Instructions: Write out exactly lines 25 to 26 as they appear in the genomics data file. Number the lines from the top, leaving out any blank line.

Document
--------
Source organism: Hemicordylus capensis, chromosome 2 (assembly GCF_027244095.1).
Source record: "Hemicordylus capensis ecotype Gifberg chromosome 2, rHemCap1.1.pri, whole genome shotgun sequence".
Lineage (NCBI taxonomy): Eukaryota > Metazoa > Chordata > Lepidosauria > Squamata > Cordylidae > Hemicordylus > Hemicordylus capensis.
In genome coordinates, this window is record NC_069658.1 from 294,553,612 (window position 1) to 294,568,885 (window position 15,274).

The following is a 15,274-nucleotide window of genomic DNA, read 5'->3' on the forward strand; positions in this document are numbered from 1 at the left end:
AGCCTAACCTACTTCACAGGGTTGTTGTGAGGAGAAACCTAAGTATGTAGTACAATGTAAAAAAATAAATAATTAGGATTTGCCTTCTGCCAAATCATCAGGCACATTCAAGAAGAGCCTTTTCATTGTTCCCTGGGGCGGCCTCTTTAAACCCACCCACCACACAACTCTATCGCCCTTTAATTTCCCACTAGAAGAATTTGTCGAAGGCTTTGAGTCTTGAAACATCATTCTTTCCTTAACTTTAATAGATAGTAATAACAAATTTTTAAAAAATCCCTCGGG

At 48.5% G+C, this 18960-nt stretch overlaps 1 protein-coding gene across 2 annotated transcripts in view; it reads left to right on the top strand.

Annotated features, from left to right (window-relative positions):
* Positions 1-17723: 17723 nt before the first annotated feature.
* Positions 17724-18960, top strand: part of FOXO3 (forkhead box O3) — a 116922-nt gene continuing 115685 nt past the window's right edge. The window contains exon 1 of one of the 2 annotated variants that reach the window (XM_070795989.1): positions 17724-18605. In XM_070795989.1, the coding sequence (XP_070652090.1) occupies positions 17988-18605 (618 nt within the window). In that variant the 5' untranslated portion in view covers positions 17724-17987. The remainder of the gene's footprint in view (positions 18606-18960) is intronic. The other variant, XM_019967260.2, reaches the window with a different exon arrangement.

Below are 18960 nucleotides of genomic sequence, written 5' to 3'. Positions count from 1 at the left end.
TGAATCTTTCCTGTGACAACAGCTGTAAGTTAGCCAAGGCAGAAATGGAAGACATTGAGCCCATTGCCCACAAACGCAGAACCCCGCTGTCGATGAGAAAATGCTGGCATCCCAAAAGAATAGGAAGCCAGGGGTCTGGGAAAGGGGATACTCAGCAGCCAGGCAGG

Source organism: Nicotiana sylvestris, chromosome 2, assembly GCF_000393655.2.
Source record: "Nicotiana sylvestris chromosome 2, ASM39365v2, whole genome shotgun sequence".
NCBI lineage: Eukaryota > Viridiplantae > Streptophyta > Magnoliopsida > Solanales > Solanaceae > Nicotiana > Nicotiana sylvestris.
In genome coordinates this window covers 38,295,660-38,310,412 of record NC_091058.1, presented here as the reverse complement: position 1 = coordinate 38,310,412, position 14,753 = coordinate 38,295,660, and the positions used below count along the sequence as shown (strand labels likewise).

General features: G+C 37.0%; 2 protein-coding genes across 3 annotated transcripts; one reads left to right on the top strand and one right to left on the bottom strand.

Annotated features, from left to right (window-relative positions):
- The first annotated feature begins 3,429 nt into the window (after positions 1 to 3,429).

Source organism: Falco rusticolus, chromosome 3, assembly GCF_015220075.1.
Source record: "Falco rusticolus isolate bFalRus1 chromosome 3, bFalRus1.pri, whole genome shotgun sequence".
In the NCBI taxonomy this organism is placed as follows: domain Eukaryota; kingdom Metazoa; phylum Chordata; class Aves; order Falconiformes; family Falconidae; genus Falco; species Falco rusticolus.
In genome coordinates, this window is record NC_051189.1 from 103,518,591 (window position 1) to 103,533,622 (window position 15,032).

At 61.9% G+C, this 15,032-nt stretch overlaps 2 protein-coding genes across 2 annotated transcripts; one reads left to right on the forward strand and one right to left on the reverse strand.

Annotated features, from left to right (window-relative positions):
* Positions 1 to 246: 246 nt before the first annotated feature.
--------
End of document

Annotated features, from left to right (window-relative positions):
* Positions 1 to 246: 246 nt before the first annotated feature.